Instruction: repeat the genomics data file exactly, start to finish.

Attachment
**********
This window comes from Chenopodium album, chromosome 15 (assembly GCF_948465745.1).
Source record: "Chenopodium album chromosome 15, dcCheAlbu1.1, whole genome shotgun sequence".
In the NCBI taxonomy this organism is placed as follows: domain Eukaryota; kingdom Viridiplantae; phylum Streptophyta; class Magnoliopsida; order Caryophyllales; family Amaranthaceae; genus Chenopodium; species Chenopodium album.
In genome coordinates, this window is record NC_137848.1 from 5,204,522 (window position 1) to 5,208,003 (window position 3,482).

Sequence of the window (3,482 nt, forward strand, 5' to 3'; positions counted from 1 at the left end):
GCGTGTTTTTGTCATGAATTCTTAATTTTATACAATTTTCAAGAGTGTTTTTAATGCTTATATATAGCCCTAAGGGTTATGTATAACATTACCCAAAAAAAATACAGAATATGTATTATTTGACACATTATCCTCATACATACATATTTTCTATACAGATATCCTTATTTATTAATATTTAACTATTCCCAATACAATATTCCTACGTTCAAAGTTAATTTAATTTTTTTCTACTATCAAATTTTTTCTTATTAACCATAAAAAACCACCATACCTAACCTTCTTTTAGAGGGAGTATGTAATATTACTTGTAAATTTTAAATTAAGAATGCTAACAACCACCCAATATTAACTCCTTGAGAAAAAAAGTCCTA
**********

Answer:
This window comes from Chenopodium album, chromosome 15 (assembly GCF_948465745.1).
Source record: "Chenopodium album chromosome 15, dcCheAlbu1.1, whole genome shotgun sequence".
In the NCBI taxonomy this organism is placed as follows: domain Eukaryota; kingdom Viridiplantae; phylum Streptophyta; class Magnoliopsida; order Caryophyllales; family Amaranthaceae; genus Chenopodium; species Chenopodium album.
In genome coordinates, this window is record NC_137848.1 from 5,204,522 (window position 1) to 5,208,003 (window position 3,482).

Sequence of the window (3,482 nt, forward strand, 5' to 3'; positions counted from 1 at the left end):
GCGTGTTTTTGTCATGAATTCTTAATTTTATACAATTTTCAAGAGTGTTTTTAATGCTTATATATAGCCCTAAGGGTTATGTATAACATTACCCAAAAAAAATACAGAATATGTATTATTTGACACATTATCCTCATACATACATATTTTCTATACAGATATCCTTATTTATTAATATTTAACTATTCCCAATACAATATTCCTACGTTCAAAGTTAATTTAATTTTTTTCTACTATCAAATTTTTTCTTATTAACCATAAAAAACCACCATACCTAACCTTCTTTTAGAGGGAGTATGTAATATTACTTGTAAATTTTAAATTAAGAATGCTAACAACCACCCAATATTAACTCCTTGAGAAAAAAAGTCCTA